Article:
Children Dying in the Shadow of Christmas
Matthew 2:13-18, Steve Hollaway, Harbor Church, December 29, 2013
It seems almost mean of Matthew to follow up the story of Jesus’ birth with the story of babies being slaughtered by the government. If there’s anything guaranteed to put a damper on the Christmas spirit, that’s it. If you come to the play here on Tuesday night, you’ll see the story of Jesus’ birth reenacted—albeit somewhat humorously—but you absolutely will not see a scene in which soldiers come with swords to hack apart baby dolls.
You could also say that it’s mean of church tradition to place the feast of the Holy Innocents on December 28, or that it’s mean of the people who created the lectionary to assign this text to the first Sunday after Christmas Day. The chances are pretty good that the churches you’ve been in over the holidays in years past have managed to avoid this story entirely, because we prefer our Christmases to be sentimental, full of soft lighting and good feeling and smiling children. A reminder that this world is a hard place where innocent children die every day is not what we want to hear.
And yet that is what Matthew and the church after him have insisted on. It’s almost as if, after Christmas, the gospel wants to say “Wake up!” Wake up from your blissful reverie and your food coma, and take a look at the real world. We are not living in a snow globe or a Hallmark card. We are living in a world where children are killed, and continue to be killed on our watch, to protect the power of tyrants and tyrannical governments.
Perhaps you’ve noticed this week—if you are a news junkie like me—that TV news moves immediately from stories about Christmas celebration and travel to lists of the top news stories of 2013. It’s quite a jolt. This year, the pope is on the list as a kind of feel-good story, and I suppose Nelson Mandela counts as well, and the royal baby. But by and large Top Ten lists are made up of stories of slaughter: a hundred thousand in a civil war in Syria, 62 in a shooting at a shopping mall in Kenya, several at the bombing at the Boston Marathon, others in bombings in Beirut and Egypt, who knows how many by drones in Afghanistan and South Yemen, not to mention Trayvon Martin and countless black teenagers in our cities. Even more to the point of the Bethlehem slaughters, we have been reminded by the one-year anniversary of the Newtown massacre that even our own kindergarteners in a quiet town are not safe.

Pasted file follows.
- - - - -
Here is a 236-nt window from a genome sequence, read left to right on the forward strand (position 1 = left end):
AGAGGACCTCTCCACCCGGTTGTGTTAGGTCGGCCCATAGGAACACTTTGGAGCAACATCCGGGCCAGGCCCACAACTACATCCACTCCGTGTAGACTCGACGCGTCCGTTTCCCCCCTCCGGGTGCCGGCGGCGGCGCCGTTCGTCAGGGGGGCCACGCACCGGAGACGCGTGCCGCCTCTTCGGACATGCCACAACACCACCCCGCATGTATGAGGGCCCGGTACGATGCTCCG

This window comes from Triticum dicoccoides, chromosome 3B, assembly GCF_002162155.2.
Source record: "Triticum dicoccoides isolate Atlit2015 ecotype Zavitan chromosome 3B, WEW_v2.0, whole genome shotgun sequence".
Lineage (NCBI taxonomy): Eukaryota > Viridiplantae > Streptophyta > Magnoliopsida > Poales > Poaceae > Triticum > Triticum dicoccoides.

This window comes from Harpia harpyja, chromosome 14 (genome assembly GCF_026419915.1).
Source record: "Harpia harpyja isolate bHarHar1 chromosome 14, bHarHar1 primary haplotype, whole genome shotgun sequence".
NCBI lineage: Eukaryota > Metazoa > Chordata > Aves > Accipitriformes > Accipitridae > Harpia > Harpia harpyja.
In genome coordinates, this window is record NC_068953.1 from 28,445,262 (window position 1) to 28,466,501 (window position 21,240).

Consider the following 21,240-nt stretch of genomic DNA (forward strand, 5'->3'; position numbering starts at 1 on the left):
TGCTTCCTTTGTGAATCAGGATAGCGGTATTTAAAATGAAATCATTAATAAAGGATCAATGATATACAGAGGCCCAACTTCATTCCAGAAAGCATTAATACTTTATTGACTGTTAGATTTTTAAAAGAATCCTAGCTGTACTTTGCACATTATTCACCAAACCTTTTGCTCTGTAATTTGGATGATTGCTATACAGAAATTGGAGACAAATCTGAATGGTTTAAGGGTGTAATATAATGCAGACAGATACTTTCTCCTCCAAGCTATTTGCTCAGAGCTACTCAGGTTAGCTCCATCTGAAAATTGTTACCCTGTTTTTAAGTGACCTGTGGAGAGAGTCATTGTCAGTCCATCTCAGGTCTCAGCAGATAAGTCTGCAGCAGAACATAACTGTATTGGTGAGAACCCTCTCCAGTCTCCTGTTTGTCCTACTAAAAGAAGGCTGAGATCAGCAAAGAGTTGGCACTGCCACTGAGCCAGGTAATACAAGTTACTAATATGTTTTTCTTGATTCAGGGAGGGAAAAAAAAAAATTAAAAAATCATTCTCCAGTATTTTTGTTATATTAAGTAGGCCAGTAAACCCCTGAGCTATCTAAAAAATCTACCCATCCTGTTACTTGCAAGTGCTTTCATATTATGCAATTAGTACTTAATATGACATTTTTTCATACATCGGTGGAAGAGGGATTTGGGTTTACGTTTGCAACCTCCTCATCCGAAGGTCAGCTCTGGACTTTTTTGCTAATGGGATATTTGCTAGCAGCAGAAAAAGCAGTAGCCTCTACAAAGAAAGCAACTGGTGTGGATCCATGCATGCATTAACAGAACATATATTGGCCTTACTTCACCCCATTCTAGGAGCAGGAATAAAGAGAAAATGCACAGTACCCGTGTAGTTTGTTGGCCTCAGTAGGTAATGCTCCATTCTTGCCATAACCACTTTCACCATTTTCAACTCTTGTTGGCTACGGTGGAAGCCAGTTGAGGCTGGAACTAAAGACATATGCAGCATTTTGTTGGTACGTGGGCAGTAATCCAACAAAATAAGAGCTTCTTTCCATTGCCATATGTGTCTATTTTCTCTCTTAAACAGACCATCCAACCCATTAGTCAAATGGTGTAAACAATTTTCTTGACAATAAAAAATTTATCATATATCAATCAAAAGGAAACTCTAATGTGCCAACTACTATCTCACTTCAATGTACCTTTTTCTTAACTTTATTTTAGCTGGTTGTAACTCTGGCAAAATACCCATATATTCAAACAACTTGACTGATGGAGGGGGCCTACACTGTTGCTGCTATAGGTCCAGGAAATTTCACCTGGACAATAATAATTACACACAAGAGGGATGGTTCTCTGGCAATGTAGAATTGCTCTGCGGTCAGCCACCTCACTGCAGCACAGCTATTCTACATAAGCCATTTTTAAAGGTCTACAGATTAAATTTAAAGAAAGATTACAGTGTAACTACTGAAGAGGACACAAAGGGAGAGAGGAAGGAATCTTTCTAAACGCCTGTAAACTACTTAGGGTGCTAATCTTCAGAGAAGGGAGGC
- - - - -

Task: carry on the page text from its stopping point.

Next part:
Matthew jerks us around like that, from the angel’s message and the birth of the Messiah, directly to the story of Gentiles seeking the Messiah only to discover that the king of the Jews is out to get him. And then, while Jesus escapes to Egypt in a reverse Exodus, Herod, like Pharaoh, orders the death of Jewish baby boys. I think Matthew intends to make sure we know this story happened in the real world, the same awful world inhabited by his readers. It’s all too easy to take the Christmas story and think that it is—as one of the kids in the play told us—just a fairy tale. We imagine that the birth of Jesus is happening in a Disney universe where animals talk and bow down to the new king. There is no smell in the stable, no blood in the birth, no fear in the air. But Matthew—and Luke and John in very different ways—want us to understand from the beginning that this is a story about the clash of kingdoms. Jesus came to bring in God’s kingdom, and the kingdoms of this world—empires, and ruthless dictators like Herod, and even denominational hierarchies—all opposed God’s kingdom and its representative from the very beginning.